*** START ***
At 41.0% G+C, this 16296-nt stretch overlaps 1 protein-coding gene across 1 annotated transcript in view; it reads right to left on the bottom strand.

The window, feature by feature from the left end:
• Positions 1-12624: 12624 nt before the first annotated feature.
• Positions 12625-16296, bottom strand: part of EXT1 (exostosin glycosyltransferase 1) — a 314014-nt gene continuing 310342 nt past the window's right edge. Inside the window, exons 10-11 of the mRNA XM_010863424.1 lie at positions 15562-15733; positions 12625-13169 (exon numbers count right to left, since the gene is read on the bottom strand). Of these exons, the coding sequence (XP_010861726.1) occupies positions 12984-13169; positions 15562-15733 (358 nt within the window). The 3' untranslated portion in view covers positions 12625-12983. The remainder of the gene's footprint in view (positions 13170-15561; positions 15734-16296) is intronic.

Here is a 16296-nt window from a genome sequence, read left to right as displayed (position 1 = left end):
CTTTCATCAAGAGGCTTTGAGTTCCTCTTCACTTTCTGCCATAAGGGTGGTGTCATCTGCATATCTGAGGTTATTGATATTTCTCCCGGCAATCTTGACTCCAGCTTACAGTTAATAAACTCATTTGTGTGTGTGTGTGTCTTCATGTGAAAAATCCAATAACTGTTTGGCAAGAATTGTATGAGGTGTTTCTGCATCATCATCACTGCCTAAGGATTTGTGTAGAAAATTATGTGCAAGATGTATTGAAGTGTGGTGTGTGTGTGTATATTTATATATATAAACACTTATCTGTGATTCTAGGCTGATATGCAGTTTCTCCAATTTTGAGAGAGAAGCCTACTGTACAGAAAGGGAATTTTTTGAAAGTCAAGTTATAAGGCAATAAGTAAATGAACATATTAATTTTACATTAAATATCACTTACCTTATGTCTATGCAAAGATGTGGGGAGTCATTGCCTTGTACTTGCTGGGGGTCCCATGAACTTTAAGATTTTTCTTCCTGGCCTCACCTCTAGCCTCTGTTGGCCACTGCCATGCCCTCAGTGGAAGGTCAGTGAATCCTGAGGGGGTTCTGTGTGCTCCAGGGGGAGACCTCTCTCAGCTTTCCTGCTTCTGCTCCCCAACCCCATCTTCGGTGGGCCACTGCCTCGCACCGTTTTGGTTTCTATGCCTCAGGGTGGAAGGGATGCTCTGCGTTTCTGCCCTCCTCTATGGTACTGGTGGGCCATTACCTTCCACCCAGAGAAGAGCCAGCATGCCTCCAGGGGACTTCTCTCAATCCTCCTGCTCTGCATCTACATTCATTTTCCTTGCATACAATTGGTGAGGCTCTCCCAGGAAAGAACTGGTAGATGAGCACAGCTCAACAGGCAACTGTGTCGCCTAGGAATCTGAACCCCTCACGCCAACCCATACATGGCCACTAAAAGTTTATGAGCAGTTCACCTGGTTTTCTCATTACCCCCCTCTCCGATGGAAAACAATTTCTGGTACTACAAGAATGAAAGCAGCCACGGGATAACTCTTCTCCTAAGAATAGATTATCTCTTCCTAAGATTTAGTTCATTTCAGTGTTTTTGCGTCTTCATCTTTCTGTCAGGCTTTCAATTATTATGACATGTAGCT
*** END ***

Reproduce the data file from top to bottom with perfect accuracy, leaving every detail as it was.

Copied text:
At 41.0% G+C, this 16296-nt stretch overlaps 1 protein-coding gene across 1 annotated transcript in view; it reads right to left on the bottom strand.

The window, feature by feature from the left end:
• Positions 1-12624: 12624 nt before the first annotated feature.
• Positions 12625-16296, bottom strand: part of EXT1 (exostosin glycosyltransferase 1) — a 314014-nt gene continuing 310342 nt past the window's right edge. Inside the window, exons 10-11 of the mRNA XM_010863424.1 lie at positions 15562-15733; positions 12625-13169 (exon numbers count right to left, since the gene is read on the bottom strand). Of these exons, the coding sequence (XP_010861726.1) occupies positions 12984-13169; positions 15562-15733 (358 nt within the window). The 3' untranslated portion in view covers positions 12625-12983. The remainder of the gene's footprint in view (positions 13170-15561; positions 15734-16296) is intronic.

Here is a 16296-nt window from a genome sequence, read left to right as displayed (position 1 = left end):
CTTTCATCAAGAGGCTTTGAGTTCCTCTTCACTTTCTGCCATAAGGGTGGTGTCATCTGCATATCTGAGGTTATTGATATTTCTCCCGGCAATCTTGACTCCAGCTTACAGTTAATAAACTCATTTGTGTGTGTGTGTGTCTTCATGTGAAAAATCCAATAACTGTTTGGCAAGAATTGTATGAGGTGTTTCTGCATCATCATCACTGCCTAAGGATTTGTGTAGAAAATTATGTGCAAGATGTATTGAAGTGTGGTGTGTGTGTGTATATTTATATATATAAACACTTATCTGTGATTCTAGGCTGATATGCAGTTTCTCCAATTTTGAGAGAGAAGCCTACTGTACAGAAAGGGAATTTTTTGAAAGTCAAGTTATAAGGCAATAAGTAAATGAACATATTAATTTTACATTAAATATCACTTACCTTATGTCTATGCAAAGATGTGGGGAGTCATTGCCTTGTACTTGCTGGGGGTCCCATGAACTTTAAGATTTTTCTTCCTGGCCTCACCTCTAGCCTCTGTTGGCCACTGCCATGCCCTCAGTGGAAGGTCAGTGAATCCTGAGGGGGTTCTGTGTGCTCCAGGGGGAGACCTCTCTCAGCTTTCCTGCTTCTGCTCCCCAACCCCATCTTCGGTGGGCCACTGCCTCGCACCGTTTTGGTTTCTATGCCTCAGGGTGGAAGGGATGCTCTGCGTTTCTGCCCTCCTCTATGGTACTGGTGGGCCATTACCTTCCACCCAGAGAAGAGCCAGCATGCCTCCAGGGGACTTCTCTCAATCCTCCTGCTCTGCATCTACATTCATTTTCCTTGCATACAATTGGTGAGGCTCTCCCAGGAAAGAACTGGTAGATGAGCACAGCTCAACAGGCAACTGTGTCGCCTAGGAATCTGAACCCCTCACGCCAACCCATACATGGCCACTAAAAGTTTATGAGCAGTTCACCTGGTTTTCTCATTACCCCCCTCTCCGATGGAAAACAATTTCTGGTACTACAAGAATGAAAGCAGCCACGGGATAACTCTTCTCCTAAGAATAGATTATCTCTTCCTAAGATTTAGTTCATTTCAGTGTTTTTGCGTCTTCATCTTTCTGTCAGGCTTTCAATTATTATGACATGTAGCT